The Times West Virginian

Local News

November 16, 2013

Early reading ‘the basis for education’

Rivesville first-graders receive two books to take home and call their own

RIVESVILLE — Rivesville Elementary School had a classroom full of excited first-graders Friday afternoon when each student received two books to take home and call their own.

The books were provided by a partnership between the American Federation of Teachers and First Book, a nonprofit organization that helps make books accessible to children in need.

“We’re hoping we can make this a statewide program,” Vern Swisher, president of the American Federation of Labor - Congress of Industrial Organizations (AFL-CIO), said. “We want to supply books to kids early on to get them early reading experience because it’s the basis for education.”

Jean Hinzman, Title I director, said having the reading material readily available is half the battle for some students.

“For kids in poverty, when it comes to buying books and magazines, the money’s not there,” she said. “The priorities are bread, utilities and rent. Books are a real luxury anymore.”

According to Sue Kelly, president of AFT - Fairmont State/Pierpont Community & Technical College, Hinzman was instrumental in demonstrating how books contribute to student success.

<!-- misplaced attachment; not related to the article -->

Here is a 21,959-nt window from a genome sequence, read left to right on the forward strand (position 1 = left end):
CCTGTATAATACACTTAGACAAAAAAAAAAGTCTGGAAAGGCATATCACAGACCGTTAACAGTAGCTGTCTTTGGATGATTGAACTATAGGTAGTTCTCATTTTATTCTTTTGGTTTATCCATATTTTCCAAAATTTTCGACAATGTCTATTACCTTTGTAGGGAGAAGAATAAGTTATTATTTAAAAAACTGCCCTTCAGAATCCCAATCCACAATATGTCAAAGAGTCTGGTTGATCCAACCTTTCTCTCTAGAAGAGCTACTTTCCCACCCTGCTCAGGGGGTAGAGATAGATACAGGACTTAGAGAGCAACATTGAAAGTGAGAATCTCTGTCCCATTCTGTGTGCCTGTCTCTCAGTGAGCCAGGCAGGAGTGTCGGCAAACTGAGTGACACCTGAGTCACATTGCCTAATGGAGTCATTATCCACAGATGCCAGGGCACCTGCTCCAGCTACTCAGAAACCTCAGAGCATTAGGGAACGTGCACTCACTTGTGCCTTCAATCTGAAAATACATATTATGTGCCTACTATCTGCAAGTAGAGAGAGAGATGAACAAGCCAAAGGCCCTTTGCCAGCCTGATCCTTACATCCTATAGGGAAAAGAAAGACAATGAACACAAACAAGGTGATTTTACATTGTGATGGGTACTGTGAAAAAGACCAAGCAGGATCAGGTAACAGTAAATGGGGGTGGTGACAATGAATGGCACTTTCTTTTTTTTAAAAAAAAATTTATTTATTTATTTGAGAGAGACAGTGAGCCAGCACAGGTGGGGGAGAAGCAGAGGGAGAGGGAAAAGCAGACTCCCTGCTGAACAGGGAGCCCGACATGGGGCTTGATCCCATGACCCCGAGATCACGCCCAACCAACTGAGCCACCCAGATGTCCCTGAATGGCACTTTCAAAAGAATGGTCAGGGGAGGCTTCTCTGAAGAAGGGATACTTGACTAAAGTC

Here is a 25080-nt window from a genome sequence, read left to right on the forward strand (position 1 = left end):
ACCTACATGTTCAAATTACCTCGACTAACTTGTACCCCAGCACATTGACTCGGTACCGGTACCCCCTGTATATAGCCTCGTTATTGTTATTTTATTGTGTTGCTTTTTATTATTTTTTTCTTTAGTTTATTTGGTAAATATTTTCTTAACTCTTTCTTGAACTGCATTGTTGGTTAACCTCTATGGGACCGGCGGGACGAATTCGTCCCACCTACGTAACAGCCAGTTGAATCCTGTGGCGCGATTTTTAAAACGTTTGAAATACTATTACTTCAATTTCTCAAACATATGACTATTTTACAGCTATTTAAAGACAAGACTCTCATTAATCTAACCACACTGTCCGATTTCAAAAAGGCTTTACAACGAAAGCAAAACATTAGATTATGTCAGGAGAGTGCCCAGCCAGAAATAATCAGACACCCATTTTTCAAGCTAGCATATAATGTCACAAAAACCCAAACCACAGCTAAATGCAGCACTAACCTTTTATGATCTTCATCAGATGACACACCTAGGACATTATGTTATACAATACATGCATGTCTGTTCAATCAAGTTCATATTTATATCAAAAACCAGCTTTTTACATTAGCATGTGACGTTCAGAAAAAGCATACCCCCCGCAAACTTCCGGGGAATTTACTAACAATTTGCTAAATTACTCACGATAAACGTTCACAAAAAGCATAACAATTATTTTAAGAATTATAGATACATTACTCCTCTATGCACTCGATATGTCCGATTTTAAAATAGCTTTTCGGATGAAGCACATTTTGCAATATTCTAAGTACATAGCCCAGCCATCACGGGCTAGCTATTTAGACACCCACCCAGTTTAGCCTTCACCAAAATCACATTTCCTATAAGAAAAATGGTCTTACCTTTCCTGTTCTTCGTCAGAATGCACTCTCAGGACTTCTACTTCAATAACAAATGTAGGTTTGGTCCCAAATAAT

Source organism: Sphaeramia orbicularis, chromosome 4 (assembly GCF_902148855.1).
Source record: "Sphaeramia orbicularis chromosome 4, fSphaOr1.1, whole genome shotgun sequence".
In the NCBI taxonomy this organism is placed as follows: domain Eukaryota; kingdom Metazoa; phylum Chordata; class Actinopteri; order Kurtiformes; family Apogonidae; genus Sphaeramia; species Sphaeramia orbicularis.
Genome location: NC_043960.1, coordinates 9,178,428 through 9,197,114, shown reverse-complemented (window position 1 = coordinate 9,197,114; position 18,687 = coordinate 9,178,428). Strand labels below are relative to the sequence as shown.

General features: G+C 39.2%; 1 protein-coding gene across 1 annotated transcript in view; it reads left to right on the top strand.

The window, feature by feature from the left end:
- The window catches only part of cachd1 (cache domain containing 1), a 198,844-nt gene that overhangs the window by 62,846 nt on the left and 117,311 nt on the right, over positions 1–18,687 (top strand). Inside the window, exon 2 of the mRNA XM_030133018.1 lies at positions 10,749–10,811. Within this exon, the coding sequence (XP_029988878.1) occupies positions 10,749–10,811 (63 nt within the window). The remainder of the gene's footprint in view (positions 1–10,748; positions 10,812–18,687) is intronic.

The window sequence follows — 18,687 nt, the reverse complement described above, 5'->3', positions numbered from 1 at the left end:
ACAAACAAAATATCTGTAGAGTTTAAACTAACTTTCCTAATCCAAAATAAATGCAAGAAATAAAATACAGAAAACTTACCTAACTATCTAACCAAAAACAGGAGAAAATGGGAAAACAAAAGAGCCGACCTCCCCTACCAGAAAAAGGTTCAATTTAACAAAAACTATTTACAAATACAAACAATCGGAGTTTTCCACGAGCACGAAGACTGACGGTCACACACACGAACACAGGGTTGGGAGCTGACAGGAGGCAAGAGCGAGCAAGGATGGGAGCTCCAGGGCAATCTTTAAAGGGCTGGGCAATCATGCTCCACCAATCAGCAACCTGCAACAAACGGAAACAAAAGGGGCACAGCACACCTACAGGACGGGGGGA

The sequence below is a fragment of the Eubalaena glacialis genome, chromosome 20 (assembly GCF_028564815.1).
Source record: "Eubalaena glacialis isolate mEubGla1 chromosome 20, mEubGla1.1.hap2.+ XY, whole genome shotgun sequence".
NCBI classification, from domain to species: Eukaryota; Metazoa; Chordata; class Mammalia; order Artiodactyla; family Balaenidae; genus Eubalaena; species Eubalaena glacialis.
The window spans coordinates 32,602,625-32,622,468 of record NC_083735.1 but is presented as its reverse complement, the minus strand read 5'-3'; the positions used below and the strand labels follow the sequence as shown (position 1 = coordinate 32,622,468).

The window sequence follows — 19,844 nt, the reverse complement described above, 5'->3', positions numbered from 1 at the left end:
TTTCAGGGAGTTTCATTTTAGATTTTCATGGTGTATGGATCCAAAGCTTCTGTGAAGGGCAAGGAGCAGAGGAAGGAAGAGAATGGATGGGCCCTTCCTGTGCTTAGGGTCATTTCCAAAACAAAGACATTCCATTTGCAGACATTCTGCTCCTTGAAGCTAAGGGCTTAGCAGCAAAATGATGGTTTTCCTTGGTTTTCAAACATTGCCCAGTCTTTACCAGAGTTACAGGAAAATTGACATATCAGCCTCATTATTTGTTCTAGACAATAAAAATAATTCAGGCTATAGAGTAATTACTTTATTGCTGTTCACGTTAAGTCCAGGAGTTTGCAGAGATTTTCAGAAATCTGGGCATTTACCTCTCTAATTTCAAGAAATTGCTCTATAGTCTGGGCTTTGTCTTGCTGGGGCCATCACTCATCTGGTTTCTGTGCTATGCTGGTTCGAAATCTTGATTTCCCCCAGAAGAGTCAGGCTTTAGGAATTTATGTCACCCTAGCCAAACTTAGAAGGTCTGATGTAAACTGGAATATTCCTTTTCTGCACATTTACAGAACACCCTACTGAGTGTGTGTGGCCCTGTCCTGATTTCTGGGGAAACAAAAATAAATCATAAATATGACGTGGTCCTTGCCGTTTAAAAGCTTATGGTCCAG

“Jean is the one who helped us understand that the earlier they have their own books and can look through them and learn to read with them, the better their overall lifetime performance is,” Kelly said. “And that’s what we want.”

Kelly said the goal is to expand the program to other schools.

“This was our pilot program to see if it works — to see if we got the books we wanted to get and to see if teachers and children benefit from it,” Kelly said. “It looks as though it was very well received. What we would like to do is get books to all of the Title I schools in Marion County and all of the grades.” 

Kelly said that if 2,000 teachers and workers in Marion County register with First Book, they could receive a truck load of 40,000 books to be distributed to all of the children in the county’s public schools.

“That’s what we’re aiming for,” Kelly said. “We want all children to have their own books.” 

Email Kaylyn Christopher at or follow her on Twitter @KChristopherTWV.

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